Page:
Immersive and Site-Specific Theatre
I think I can say that my interest in immersive and site-specific theatre began when worked on a project lead by Gerry Pilgrim in my BA theatre design course. There we were supposed to design a proposal of a site-specific performance based on a short story, which should take place at Battersea Arts Centre. I really enjoyed this project and realised that this was something that I wanted to look further into. But what is the difference between immersive and site-specific theatre?
In his article Site-Specifics, Nick Kaye says: “A definition of site-specifity might begin quite simply by describing the basis of such as exchange. If one accepts the proposition that the meanings of utterances, actions and events are affected by their “local position,” by the situation of which they are a part, then a work of art, too, will be defined in relation to its place and position. … Site-specifity, then, can be understood in terms of this process, while a “site-specific work” might articulate and define itself through properties, qualities or meanings produced in specific relationships between an “object” or “event” and a position it occupies” (Kaye 2010, p. 102).
In her book Immersive theatres: Intimacy and Immediacy in Contemporary Performance, Josephine Machon explains: “Imagine being immersed in water. The muted sensation of being submerged in another medium, where the rules change because if you were to breathe as normal your lungs would fill with water; so you have to hold your breath, feeling the buoyancy of your body in this new realm, attending to every moment of what this new experience offers. At once being able to relax within that otherworldly feeling but always alert, ready to respond to your body‘s eventual need for oxygen” (Machon 2013, p. xiv).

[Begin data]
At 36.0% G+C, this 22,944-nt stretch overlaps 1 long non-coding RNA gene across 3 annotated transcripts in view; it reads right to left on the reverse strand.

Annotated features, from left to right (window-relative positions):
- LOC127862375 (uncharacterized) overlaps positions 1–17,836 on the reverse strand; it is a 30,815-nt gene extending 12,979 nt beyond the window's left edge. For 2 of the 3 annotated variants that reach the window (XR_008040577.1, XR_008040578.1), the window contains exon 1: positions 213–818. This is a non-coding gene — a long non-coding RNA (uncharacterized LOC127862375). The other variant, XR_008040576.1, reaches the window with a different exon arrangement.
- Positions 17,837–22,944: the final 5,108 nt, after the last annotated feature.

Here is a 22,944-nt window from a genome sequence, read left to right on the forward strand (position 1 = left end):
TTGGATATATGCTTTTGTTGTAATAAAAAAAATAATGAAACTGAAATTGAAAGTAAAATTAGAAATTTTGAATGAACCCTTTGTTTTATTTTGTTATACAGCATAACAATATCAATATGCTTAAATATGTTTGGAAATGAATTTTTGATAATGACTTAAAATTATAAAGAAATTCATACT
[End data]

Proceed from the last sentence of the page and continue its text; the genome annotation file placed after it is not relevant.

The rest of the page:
When it comes to experimental and immersive theatre, London really is leading the way. Pioneering theatre groups put on productions that allow the audience to interact and to actually become part of the action themselves. The audience is not simply passive observers but they have the ability to explore and also opportunity for them to have intimate encounters with the performers and might find themselves interact with the performers.
In my research on immersive and site-specific theatre, I have found some very interesting artists and theatre companies that are worth looking into.
This is an interesting documentary on immersive theatre. Working In The Theatre explores the visceral experience of Immersive Theatre. Randy Weiner (Producer, "Sleep No More"), David Korins (Scenic Designer, "Here Lies Love") and Zach Morris (Co-Artistic Director of Third Rail Projects) describe the staging environment, the state of heightened theatricality, and, the effect of the immersive movement on the audience and its influence on today's theatre scene.
Further reading on site-specific and immersive theatre:
Kaye, Nick. Site-specific art: Performance, place and documitation. New York: Routledge (2000).
Machon, Josephine. Immersive Theatres: Intimacy and Immediacy in Contemporary Performance. London: Palgrave (2013).
Machon, Josephine. (Syn)aesthetics: Redefining Visceral Performance. London: Palgrave (2009).
Oddey, Alison and Christine White (eds.). Modes of Spectating. Bristol: Intellect (2009).
Pearson, Mike. Site-Specific Performance. London: Palgrave (2010).
White, Gareth. "On Immersive Theatre". Theatre Research International 37.3 (2012): 221-35.